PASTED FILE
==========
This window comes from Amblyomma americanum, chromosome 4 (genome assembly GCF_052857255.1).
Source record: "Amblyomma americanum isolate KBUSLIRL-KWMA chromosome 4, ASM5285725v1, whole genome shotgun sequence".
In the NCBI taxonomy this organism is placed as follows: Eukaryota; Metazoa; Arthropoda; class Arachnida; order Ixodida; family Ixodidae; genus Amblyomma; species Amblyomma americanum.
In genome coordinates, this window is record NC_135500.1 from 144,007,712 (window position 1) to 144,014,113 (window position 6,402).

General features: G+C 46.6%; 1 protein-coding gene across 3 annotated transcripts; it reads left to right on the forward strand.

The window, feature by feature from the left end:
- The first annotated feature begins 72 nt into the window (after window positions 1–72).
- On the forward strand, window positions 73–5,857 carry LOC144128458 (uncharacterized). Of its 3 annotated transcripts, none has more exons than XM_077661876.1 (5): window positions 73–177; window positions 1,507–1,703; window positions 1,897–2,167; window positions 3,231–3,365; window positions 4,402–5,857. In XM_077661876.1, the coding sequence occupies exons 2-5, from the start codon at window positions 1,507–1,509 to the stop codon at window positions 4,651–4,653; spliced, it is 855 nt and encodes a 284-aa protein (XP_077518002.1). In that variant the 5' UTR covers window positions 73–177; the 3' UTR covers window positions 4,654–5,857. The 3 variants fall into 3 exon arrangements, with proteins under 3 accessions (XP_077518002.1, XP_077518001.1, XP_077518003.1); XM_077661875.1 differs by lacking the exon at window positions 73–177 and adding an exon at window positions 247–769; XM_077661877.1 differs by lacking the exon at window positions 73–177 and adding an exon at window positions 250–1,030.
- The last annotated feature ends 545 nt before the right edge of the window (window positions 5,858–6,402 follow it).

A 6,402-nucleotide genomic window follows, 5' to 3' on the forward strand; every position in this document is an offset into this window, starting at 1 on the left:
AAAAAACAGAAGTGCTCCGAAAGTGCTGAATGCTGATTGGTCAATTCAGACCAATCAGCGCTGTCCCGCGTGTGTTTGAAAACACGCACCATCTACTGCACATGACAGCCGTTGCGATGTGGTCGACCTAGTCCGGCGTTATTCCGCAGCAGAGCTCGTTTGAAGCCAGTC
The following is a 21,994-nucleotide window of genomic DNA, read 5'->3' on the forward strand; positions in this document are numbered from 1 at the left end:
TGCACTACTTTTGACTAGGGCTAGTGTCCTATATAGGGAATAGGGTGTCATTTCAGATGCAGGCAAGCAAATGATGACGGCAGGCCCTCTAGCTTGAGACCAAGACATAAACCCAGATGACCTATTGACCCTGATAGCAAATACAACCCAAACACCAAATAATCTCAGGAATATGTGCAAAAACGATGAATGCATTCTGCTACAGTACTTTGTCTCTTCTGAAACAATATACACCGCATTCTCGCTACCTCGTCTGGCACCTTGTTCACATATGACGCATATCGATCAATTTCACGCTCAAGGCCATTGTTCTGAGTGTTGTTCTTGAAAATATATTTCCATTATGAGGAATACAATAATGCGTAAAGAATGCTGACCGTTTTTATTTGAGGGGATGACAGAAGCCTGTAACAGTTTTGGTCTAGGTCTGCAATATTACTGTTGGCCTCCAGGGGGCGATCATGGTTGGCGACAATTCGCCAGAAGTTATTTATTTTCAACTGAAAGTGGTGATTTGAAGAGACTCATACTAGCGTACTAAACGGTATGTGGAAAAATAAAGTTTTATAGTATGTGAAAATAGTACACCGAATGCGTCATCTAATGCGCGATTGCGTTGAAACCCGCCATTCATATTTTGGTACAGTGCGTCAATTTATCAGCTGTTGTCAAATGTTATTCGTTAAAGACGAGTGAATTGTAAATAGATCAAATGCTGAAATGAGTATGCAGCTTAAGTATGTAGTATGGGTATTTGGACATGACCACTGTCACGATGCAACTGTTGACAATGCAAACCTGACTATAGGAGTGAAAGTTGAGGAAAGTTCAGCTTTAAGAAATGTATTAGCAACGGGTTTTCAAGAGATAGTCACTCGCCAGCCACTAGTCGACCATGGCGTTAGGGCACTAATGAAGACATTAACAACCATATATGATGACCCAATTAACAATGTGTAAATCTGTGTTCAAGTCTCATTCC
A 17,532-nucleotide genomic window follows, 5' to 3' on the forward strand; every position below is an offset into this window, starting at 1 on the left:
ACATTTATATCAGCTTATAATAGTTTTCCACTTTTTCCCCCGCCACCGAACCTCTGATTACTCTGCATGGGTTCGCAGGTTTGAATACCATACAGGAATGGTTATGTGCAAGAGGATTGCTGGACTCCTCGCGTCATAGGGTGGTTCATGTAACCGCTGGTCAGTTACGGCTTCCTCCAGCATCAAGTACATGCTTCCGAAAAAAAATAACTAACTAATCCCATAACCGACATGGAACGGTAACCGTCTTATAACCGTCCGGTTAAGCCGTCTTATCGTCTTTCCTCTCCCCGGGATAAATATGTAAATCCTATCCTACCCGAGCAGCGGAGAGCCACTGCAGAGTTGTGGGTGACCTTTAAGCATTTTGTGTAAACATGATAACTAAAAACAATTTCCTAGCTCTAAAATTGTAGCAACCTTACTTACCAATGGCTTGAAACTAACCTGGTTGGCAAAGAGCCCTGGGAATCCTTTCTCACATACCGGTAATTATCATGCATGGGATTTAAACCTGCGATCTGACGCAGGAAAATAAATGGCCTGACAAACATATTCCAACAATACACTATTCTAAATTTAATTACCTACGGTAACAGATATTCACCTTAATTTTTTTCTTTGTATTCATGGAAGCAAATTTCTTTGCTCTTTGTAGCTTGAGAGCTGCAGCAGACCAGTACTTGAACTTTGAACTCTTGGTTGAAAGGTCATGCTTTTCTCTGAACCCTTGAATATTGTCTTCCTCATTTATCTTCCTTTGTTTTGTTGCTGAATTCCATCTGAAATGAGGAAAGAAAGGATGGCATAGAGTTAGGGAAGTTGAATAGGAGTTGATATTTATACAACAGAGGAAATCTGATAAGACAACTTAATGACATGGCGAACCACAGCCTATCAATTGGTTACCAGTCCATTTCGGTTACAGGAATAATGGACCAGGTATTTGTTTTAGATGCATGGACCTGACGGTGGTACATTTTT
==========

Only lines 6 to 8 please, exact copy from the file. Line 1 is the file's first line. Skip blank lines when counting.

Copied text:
The window, feature by feature from the left end:
- The first annotated feature begins 72 nt into the window (after window positions 1–72).
- On the forward strand, window positions 73–5,857 carry LOC144128458 (uncharacterized). Of its 3 annotated transcripts, none has more exons than XM_077661876.1 (5): window positions 73–177; window positions 1,507–1,703; window positions 1,897–2,167; window positions 3,231–3,365; window positions 4,402–5,857. In XM_077661876.1, the coding sequence occupies exons 2-5, from the start codon at window positions 1,507–1,509 to the stop codon at window positions 4,651–4,653; spliced, it is 855 nt and encodes a 284-aa protein (XP_077518002.1). In that variant the 5' UTR covers window positions 73–177; the 3' UTR covers window positions 4,654–5,857. The 3 variants fall into 3 exon arrangements, with proteins under 3 accessions (XP_077518002.1, XP_077518001.1, XP_077518003.1); XM_077661875.1 differs by lacking the exon at window positions 73–177 and adding an exon at window positions 247–769; XM_077661877.1 differs by lacking the exon at window positions 73–177 and adding an exon at window positions 250–1,030.